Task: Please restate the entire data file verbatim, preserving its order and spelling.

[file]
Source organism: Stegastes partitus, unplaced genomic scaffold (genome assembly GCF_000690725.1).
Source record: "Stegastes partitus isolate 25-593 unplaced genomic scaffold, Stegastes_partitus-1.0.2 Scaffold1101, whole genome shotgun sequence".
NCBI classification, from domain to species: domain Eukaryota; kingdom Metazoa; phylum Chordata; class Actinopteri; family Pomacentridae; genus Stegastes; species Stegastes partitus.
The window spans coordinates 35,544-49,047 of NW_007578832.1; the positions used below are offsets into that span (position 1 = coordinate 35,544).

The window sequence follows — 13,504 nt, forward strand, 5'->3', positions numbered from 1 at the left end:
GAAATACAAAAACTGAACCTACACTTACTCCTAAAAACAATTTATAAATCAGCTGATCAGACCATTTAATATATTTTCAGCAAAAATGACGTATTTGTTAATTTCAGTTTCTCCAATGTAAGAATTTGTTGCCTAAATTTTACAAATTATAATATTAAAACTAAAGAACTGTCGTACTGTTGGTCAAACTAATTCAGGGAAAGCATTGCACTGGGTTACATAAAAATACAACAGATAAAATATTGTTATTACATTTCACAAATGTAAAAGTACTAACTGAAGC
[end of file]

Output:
Source organism: Stegastes partitus, unplaced genomic scaffold (genome assembly GCF_000690725.1).
Source record: "Stegastes partitus isolate 25-593 unplaced genomic scaffold, Stegastes_partitus-1.0.2 Scaffold1101, whole genome shotgun sequence".
NCBI classification, from domain to species: domain Eukaryota; kingdom Metazoa; phylum Chordata; class Actinopteri; family Pomacentridae; genus Stegastes; species Stegastes partitus.
The window spans coordinates 35,544-49,047 of NW_007578832.1; the positions used below are offsets into that span (position 1 = coordinate 35,544).

The window sequence follows — 13,504 nt, forward strand, 5'->3', positions numbered from 1 at the left end:
GAAATACAAAAACTGAACCTACACTTACTCCTAAAAACAATTTATAAATCAGCTGATCAGACCATTTAATATATTTTCAGCAAAAATGACGTATTTGTTAATTTCAGTTTCTCCAATGTAAGAATTTGTTGCCTAAATTTTACAAATTATAATATTAAAACTAAAGAACTGTCGTACTGTTGGTCAAACTAATTCAGGGAAAGCATTGCACTGGGTTACATAAAAATACAACAGATAAAATATTGTTATTACATTTCACAAATGTAAAAGTACTAACTGAAGC